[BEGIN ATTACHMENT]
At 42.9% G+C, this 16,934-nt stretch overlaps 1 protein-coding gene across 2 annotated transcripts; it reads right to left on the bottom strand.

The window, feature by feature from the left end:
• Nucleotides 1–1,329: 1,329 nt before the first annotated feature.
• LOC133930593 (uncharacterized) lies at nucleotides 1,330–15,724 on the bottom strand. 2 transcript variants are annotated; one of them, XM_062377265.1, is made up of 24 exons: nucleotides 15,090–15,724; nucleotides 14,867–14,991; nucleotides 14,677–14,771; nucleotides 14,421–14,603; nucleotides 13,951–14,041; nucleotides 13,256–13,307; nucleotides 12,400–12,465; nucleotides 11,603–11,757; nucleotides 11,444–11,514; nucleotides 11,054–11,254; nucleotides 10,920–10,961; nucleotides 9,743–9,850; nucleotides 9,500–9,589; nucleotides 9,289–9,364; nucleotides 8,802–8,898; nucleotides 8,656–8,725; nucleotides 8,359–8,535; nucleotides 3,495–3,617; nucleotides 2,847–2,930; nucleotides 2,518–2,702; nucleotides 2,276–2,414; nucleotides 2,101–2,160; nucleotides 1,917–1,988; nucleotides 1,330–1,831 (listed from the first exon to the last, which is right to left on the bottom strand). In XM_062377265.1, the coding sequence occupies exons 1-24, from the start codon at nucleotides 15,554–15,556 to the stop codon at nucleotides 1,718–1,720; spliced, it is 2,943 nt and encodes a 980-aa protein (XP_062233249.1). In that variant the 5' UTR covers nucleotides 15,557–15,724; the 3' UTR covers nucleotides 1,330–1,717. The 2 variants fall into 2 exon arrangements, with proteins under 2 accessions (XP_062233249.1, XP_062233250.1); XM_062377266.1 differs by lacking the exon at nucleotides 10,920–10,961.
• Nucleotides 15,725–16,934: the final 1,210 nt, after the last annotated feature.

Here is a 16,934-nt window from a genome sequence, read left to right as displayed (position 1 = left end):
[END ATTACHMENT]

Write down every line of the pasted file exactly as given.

At 42.9% G+C, this 16,934-nt stretch overlaps 1 protein-coding gene across 2 annotated transcripts; it reads right to left on the bottom strand.

The window, feature by feature from the left end:
• Nucleotides 1–1,329: 1,329 nt before the first annotated feature.
• LOC133930593 (uncharacterized) lies at nucleotides 1,330–15,724 on the bottom strand. 2 transcript variants are annotated; one of them, XM_062377265.1, is made up of 24 exons: nucleotides 15,090–15,724; nucleotides 14,867–14,991; nucleotides 14,677–14,771; nucleotides 14,421–14,603; nucleotides 13,951–14,041; nucleotides 13,256–13,307; nucleotides 12,400–12,465; nucleotides 11,603–11,757; nucleotides 11,444–11,514; nucleotides 11,054–11,254; nucleotides 10,920–10,961; nucleotides 9,743–9,850; nucleotides 9,500–9,589; nucleotides 9,289–9,364; nucleotides 8,802–8,898; nucleotides 8,656–8,725; nucleotides 8,359–8,535; nucleotides 3,495–3,617; nucleotides 2,847–2,930; nucleotides 2,518–2,702; nucleotides 2,276–2,414; nucleotides 2,101–2,160; nucleotides 1,917–1,988; nucleotides 1,330–1,831 (listed from the first exon to the last, which is right to left on the bottom strand). In XM_062377265.1, the coding sequence occupies exons 1-24, from the start codon at nucleotides 15,554–15,556 to the stop codon at nucleotides 1,718–1,720; spliced, it is 2,943 nt and encodes a 980-aa protein (XP_062233249.1). In that variant the 5' UTR covers nucleotides 15,557–15,724; the 3' UTR covers nucleotides 1,330–1,717. The 2 variants fall into 2 exon arrangements, with proteins under 2 accessions (XP_062233249.1, XP_062233250.1); XM_062377266.1 differs by lacking the exon at nucleotides 10,920–10,961.
• Nucleotides 15,725–16,934: the final 1,210 nt, after the last annotated feature.

Here is a 16,934-nt window from a genome sequence, read left to right as displayed (position 1 = left end):